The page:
Brandon Jacobs Reaps Rewards of Decision
With a myriad student athletes shouldering the "Division 1 or bust mentality" and some even passing up Division-II offers to wait out for that sought after Division 1 offer, Cambria Heights, NY native Brandon Jacobs' story emphasizes the long-term value of choosing the right fit.
Jacobs, a high IQ, and traditional point guard who played behind Cole Anthony at Molloy before pioneering the offense at Long Island Lutheran HS (LuHi), is currently entering a heavily anticipated 2021-22 season at Division-II Pace University in Pleasantville.
Jacobs has evolved as the program's all-time leader in assists, coming off a 2019-20 season in which he averaged an NE-10 best 10 assists to go with 13.4 points and 4.1 assists. He's broken several program records at Pace, including the single game assists record.
Jacobs doled out 19 assists during an 82-71 victory over St. Rose College, establishing a new program high water mark just two weeks after handing out 10 assists against St. Michael's College. Jacobs would follow this performance up with 10 assists against Southern Connection State.
"Brandon has been elevating everyone's game and that's always the sign of a great point guard," explained Pace head coach Matt Healing, who has tapped into the New York City market significantly during his time at the helm with the Setters.
"He's got the chance to be in the (Northeast-10) conference's all-time books for assists. As it became evident how much our success revolved around Brandon, we tweaked the offensive system even more."
While he culminated his senior year at LuHi with Division-1 interest, he committed to Pace in February of his senior year. Sensing the opportunity to author an immediate impact from the beginning, he pulled the trigger without entertaining the option to wait in the wings for Division-1 offers in April or May.
Unlike many of today's misguided youth, Jacobs chose the hardwood destination where he filled a notable need. Sold on his relationship with the coaching staff, a strength of schedule which includes several Division 1 programs, and a high caliber facility, Jacobs went where he was most wanted and most belonged.
"I feel like in recruiting, you should go where your wanted," said Jacobs, who will get an additional year and be on scholarship for pursuit of his Master's degree in 2021-22.
"That's really the most important thing. When I came to Pace, it was considered a rebuild. Really, we weren't rebuilding though, we just hit the ground running."
Jacobs cited a close battle to Rhode Island (which was coming off an NCAA tournament run at the time) as an "eye opener" for him. He said after going eyeball to eyeball with NBA prospect Fats Russell, he came back with a chip on his shoulder. He made sacrifices when commuting from Queens to Long Island while at LuHi, putting in the extra work and leaving at 6:30 AM to make the trek every day.
Ultimately, the system at LuHi helped prepare Jacobs for the rigors of the collegiate level. He scored 24 points and eight assists in his first ever college game. He cited his coaches at LUHI for helping prepare him for the transition.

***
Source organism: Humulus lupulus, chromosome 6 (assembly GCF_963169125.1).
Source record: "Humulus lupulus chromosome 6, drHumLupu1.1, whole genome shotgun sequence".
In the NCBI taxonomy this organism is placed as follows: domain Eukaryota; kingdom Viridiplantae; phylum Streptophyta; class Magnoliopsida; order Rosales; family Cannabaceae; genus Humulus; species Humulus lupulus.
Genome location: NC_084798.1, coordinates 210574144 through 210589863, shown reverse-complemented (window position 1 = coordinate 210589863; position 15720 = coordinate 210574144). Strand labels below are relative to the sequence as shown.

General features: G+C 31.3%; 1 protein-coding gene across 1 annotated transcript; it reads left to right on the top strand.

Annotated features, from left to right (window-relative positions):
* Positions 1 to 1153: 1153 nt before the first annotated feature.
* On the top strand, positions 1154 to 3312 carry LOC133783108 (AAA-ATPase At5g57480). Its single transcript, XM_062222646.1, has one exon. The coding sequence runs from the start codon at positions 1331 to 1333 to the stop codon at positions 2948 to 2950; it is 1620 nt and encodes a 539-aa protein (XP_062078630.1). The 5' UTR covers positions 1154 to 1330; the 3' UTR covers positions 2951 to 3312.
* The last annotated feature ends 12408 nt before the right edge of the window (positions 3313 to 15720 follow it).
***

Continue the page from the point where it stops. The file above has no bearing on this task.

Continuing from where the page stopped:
"Brandon was very consistent for us at LuHi," explained Derek Klein, an assistant coach under John Buck at the program.
"He was a throwback type of old school point guard. You knew what he would bring every night--toughness, leadership, the assist to turnover ratio was where you wanted your point guard to be. He was a knockdown shooter from the 3, the kid flat out just one games. With the ball in his hands, we felt very comfortable and confident we would get the right shot every time down the floor."
Projected as a glove fit into an offense that allowed him to operate in pick and roll sequences and provide poised shot making, he got the ball from the get-go. He played 31 minutes as a freshman, was second in scoring with 12.3 PPG, and garnered Conference Rookie of the Week multiple times.
"BJ didn't care about what Division or what level he was going to go to," Klein said.
"He cared about controlling what he could control, and that was his effort and the work he constantly put in. Every summer at our LuHi camp, our older guys would work out in the mornings before the camp started. He was the first guy there every time and each summer he improved another part of his game. This is why each year; his stats would improve. He got stronger, in better shape. He increased his range, whatever the coach told him to work on he worked on tirelessly. He deserves everything he's worked for."
Jacobs said he's shifted his gaze to being a more aggressive scorer and continuing his torrid facilitating pace. He said that goals such as an NCAA tournament berth and a memorable, historic season has kept him and his teammates motivated, even with this season cancelled due to COVID-19.
"We were in the Top-25 for the first time in about 30 years last year," he said. "We definitely have the returning pieces and the experience to come out on top."